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Anesthetic Management of Post-thoracotomy Complications

  • Michael A. Hall
  • Jesse M. RaitenEmail author
Chapter

Abstract

The immediate postoperative period following thoracic surgery is a dynamic time characterized by rapidly changing physiology. Anesthetic and surgical complications may become evident and may require immediate intervention. Although most patients undergoing thoracic surgery are extubated immediately following surgery, preexisting lung disease may necessitate postoperative mechanical ventilation. Patients remaining intubated postoperatively should be weaned to ventilator modes that promote spontaneous ventilation and low airway pressures, and they should be assessed frequently for extubation criteria. Airway-related complications are not uncommon and may be due to anesthetic or surgical technique. The large caliber of double-lumen endotracheal tubes may increase the risk of airway injury. Glottic injury and airway bleeding may also occur. Intrathoracic complications range from relatively minor air leaks to life-threatening bronchopleural fistulas. Preoperative prophylaxis against deep vein thrombosis helps prevent pulmonary embolism. Other complications such as phrenic nerve injury may become evident immediately postoperatively or after a prolonged period of mechanical ventilation in the ICU. Atrial fibrillation is a very common complication following thoracic surgery. Its management depends on the patient’s hemodynamic status. New-onset postoperative atrial fibrillation should prompt a thorough review of the patient’s overall well-being. Other cardiac complications are less common, including cardiac herniation and interatrial shunting.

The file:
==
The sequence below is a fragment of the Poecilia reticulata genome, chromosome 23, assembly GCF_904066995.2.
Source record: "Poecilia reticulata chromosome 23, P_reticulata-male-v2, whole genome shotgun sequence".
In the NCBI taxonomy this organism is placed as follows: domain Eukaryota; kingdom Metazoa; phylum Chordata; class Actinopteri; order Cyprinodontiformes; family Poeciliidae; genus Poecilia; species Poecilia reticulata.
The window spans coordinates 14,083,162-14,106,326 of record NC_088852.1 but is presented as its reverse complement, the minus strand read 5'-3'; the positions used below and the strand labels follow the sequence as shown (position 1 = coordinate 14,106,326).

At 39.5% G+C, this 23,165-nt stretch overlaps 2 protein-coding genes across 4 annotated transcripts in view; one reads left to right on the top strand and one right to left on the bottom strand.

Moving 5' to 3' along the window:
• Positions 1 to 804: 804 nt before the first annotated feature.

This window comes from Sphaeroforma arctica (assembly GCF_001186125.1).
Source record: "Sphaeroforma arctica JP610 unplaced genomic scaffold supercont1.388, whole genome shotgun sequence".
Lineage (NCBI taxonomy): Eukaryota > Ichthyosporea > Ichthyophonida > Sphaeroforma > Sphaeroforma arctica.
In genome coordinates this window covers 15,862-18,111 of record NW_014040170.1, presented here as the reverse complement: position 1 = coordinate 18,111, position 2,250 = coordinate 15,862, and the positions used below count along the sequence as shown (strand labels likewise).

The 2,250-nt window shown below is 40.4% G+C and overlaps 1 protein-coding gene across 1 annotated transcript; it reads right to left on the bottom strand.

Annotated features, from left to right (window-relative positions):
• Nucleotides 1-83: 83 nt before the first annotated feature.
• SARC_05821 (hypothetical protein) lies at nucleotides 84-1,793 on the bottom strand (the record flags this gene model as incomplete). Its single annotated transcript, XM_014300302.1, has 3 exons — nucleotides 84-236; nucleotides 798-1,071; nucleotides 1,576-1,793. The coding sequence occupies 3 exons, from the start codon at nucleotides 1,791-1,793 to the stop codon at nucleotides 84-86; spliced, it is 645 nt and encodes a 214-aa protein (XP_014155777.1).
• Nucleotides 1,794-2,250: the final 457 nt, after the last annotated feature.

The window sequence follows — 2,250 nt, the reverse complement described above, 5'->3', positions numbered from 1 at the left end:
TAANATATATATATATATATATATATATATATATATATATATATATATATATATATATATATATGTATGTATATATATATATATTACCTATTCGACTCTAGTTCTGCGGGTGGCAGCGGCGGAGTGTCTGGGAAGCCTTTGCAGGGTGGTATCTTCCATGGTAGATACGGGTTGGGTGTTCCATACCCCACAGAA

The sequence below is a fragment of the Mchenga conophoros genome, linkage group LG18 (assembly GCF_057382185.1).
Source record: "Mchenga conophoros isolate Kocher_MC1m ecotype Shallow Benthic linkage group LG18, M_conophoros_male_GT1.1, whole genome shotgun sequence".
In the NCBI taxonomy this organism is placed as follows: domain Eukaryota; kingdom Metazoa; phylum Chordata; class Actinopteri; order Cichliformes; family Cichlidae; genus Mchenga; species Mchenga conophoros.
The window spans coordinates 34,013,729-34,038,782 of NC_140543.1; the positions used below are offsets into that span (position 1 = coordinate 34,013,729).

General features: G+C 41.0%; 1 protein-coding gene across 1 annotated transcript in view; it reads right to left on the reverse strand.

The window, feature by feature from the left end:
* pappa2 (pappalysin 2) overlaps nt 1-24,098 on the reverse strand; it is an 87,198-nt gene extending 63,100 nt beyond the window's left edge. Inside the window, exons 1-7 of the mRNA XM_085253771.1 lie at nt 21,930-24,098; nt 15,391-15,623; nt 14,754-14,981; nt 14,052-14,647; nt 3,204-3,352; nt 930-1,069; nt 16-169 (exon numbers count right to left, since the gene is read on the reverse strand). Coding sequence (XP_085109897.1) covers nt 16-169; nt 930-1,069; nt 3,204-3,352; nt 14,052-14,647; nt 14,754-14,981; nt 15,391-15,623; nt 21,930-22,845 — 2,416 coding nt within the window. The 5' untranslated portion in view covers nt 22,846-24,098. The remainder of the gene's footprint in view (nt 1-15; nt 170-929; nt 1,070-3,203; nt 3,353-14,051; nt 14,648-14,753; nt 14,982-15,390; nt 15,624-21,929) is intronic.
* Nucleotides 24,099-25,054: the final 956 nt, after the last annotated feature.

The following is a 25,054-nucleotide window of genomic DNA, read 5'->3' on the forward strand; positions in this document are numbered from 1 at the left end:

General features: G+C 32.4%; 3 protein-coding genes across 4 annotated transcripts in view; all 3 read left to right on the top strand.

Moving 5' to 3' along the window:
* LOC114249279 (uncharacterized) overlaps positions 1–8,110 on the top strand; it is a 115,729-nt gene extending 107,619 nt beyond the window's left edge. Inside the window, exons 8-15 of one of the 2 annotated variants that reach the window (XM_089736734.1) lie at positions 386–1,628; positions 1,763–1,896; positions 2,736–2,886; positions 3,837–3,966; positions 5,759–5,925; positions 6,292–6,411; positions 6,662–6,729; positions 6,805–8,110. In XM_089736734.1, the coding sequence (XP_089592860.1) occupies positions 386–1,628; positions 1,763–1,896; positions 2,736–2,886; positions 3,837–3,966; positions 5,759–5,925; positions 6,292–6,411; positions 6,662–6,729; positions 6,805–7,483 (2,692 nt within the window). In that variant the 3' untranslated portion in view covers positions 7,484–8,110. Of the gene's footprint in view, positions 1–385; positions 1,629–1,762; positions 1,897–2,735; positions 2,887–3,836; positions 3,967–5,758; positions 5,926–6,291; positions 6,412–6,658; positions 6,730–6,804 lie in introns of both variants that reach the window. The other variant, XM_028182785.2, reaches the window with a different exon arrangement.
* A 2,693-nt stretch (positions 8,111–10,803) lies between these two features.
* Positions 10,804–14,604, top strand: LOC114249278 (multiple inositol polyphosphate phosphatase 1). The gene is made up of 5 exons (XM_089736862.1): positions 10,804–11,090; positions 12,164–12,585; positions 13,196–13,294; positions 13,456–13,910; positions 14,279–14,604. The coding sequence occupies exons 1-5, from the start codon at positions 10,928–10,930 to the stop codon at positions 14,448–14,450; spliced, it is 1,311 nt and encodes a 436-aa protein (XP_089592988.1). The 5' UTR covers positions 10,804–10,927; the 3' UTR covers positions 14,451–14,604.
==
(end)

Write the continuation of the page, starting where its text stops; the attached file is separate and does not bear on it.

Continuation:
Keywords

Mechanical ventilation Extubation Complications Intrathoracic Thoracic surgery 

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Copyright information

© Springer Nature Switzerland AG 2019

Authors and Affiliations

  1. 1.Anesthesia Services, P.A., Department of AnesthesiologyChristiana Care Health SystemNewarkUSA
  2. 2.Department of Anesthesiology and Critical CarePerelman School of Medicine at the University of PennsylvaniaPhiladelphiaUSA

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